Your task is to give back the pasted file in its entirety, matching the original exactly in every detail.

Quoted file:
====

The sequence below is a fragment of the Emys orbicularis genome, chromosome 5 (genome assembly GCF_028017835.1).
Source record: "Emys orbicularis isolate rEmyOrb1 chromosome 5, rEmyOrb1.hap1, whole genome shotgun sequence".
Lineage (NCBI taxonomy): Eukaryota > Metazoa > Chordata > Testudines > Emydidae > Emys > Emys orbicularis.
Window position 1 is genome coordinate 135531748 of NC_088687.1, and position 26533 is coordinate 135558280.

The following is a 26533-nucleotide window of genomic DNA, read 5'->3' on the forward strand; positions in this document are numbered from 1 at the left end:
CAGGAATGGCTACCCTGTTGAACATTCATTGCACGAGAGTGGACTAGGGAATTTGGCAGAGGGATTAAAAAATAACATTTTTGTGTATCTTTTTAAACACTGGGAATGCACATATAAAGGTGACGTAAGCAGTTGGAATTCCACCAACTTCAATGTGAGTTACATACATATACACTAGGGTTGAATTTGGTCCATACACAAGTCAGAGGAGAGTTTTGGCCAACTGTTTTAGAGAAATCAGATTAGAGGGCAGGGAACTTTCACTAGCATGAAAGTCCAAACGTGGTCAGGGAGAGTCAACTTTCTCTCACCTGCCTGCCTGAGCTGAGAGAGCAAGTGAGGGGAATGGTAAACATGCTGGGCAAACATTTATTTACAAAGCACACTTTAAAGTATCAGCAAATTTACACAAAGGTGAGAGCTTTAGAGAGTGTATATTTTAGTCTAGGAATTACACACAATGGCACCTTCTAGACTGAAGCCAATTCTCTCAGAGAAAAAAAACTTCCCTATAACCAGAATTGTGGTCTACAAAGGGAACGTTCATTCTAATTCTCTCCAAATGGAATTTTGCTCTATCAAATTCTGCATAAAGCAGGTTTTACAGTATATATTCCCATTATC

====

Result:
The sequence below is a fragment of the Emys orbicularis genome, chromosome 5 (genome assembly GCF_028017835.1).
Source record: "Emys orbicularis isolate rEmyOrb1 chromosome 5, rEmyOrb1.hap1, whole genome shotgun sequence".
Lineage (NCBI taxonomy): Eukaryota > Metazoa > Chordata > Testudines > Emydidae > Emys > Emys orbicularis.
Window position 1 is genome coordinate 135531748 of NC_088687.1, and position 26533 is coordinate 135558280.

The following is a 26533-nucleotide window of genomic DNA, read 5'->3' on the forward strand; positions in this document are numbered from 1 at the left end:
CAGGAATGGCTACCCTGTTGAACATTCATTGCACGAGAGTGGACTAGGGAATTTGGCAGAGGGATTAAAAAATAACATTTTTGTGTATCTTTTTAAACACTGGGAATGCACATATAAAGGTGACGTAAGCAGTTGGAATTCCACCAACTTCAATGTGAGTTACATACATATACACTAGGGTTGAATTTGGTCCATACACAAGTCAGAGGAGAGTTTTGGCCAACTGTTTTAGAGAAATCAGATTAGAGGGCAGGGAACTTTCACTAGCATGAAAGTCCAAACGTGGTCAGGGAGAGTCAACTTTCTCTCACCTGCCTGCCTGAGCTGAGAGAGCAAGTGAGGGGAATGGTAAACATGCTGGGCAAACATTTATTTACAAAGCACACTTTAAAGTATCAGCAAATTTACACAAAGGTGAGAGCTTTAGAGAGTGTATATTTTAGTCTAGGAATTACACACAATGGCACCTTCTAGACTGAAGCCAATTCTCTCAGAGAAAAAAAACTTCCCTATAACCAGAATTGTGGTCTACAAAGGGAACGTTCATTCTAATTCTCTCCAAATGGAATTTTGCTCTATCAAATTCTGCATAAAGCAGGTTTTACAGTATATATTCCCATTATC